This document contains information on all aspects of radioactive wastes. Facts are presented about radioactive wastes simply, clearly and in an unbiased manner which makes the information readily accessible to the interested public. The contents are as follows: questions and concerns about wastes; atoms and chemistry; radioactivity; kinds of radiation; biological effects of radiation; radiation standards and protection; fission and fission products; the Manhattan Project; defense and development; uses of isotopes and radiation; classification of wastes; spent fuels from nuclear reactors; storage of spent fuel; reprocessing, recycling, and resources; uranium mill tailings; low-level wastes; transportation; methods of handling high-level nuclear wastes; project salt vault; multiple barrier approach; research on waste isolation; legal requiremnts; the national waste management program; societal aspects of radioactive wastes; perspectives; glossary; appendix A (scientific American articles); appendix B (reference material on wastes). (ATT)

  3. Radioactive mixed waste disposal

    SciTech Connect (OSTI)

    Jasen, W.G.; Erpenbeck, E.G.

    1993-02-01T23:59:59.000Z

    Various types of waste have been generated during the 50-year history of the Hanford Site. Regulatory changes in the last 20 years have provided the emphasis for better management of these wastes. Interpretations of the Atomic Energy Act of 1954 (AEA), the Resource Conservation and Recovery Act of 1976 (RCRA), and the Hazardous and Solid Waste Amendments (HSWA) have led to the definition of radioactive mixed wastes (RMW). The radioactive and hazardous properties of these wastes have resulted in the initiation of special projects for the management of these wastes. Other solid wastes at the Hanford Site include low-level wastes, transuranic (TRU), and nonradioactive hazardous wastes. This paper describes a system for the treatment, storage, and disposal (TSD) of solid radioactive waste.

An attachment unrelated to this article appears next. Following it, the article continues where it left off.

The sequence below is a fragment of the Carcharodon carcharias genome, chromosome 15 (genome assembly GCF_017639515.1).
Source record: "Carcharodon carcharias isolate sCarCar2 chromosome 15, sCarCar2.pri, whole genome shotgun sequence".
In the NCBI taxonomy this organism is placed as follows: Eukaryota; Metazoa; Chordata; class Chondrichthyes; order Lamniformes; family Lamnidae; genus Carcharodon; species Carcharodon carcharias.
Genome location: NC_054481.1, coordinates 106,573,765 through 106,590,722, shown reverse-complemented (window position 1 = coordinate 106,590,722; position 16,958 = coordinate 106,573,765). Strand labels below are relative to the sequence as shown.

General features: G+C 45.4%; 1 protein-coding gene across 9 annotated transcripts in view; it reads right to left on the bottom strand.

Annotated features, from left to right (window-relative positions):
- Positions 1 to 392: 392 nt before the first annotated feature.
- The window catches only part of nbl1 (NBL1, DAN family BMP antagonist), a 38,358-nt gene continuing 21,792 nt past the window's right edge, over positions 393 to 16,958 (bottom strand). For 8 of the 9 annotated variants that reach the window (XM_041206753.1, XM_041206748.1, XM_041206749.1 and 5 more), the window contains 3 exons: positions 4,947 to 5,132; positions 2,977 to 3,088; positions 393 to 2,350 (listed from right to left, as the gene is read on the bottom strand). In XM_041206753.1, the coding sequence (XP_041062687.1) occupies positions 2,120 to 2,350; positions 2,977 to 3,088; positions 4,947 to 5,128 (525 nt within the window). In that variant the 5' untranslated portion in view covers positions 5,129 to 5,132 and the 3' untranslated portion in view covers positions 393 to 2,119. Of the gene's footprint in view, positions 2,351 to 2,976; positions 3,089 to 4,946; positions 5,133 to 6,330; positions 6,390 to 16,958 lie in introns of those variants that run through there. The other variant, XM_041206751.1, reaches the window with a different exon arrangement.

4. Radioactive Waste Management Manual

    Broader source: Directives, Delegations, and Requirements [Office of Management (MA)]

    1999-07-09T23:59:59.000Z

    This Manual further describes the requirements and establishes specific responsibilities for implementing DOE O 435.1, Radioactive Waste Management, for the management of DOE high-level waste, transuranic waste, low-level waste, and the radioactive component of mixed waste. Change 1 dated 6/19/01 removes the requirement that Headquarters is to be notified and the Office of Environment, Safety and Health consulted for exemptions for use of non-DOE treatment facilities. Certified 1-9-07.

  5. Radium bearing waste disposal

    SciTech Connect (OSTI)

    Tope, W.G.; Nixon, D.A.; Smith, M.L.; Stone, T.J.; Vogel, R.A. [Fernald Environmental Restoration Management Corp., Cincinnati, OH (United States); Schofield, W.D. [Foster Wheeler Environmental Corp. (United States)

    1995-07-01T23:59:59.000Z

    Fernald radium bearing ore residue waste, stored within Silos 1 and 2 (K-65) and Silo 3, will be vitrified for disposal at the Nevada Test Site (NTS). A comprehensive, parametric evaluation of waste form, packaging, and transportation alternatives was completed to identify the most cost-effective approach. The impacts of waste loading, waste form, regulatory requirements, NTS waste acceptance criteria, as-low-as-reasonably-achievable principles, and material handling costs were factored into the recommended approach.

  6. 1Mohammed Atiquzzaman, University of Oklahoma, USA.

    E-Print Network [OSTI]

    Atiquzzaman, Mohammed

    1Mohammed Atiquzzaman, University of Oklahoma, USA. Presentation at Tohoku University, Japan Aug 6 of Computer Science University of Oklahoma. Email: atiq@ieee.org Web: www.cs.ou.edu/~atiq Tohoku University, Sendai, Japan. Aug 6, 2002. #12;2Mohammed Atiquzzaman, University of Oklahoma, USA. Presentation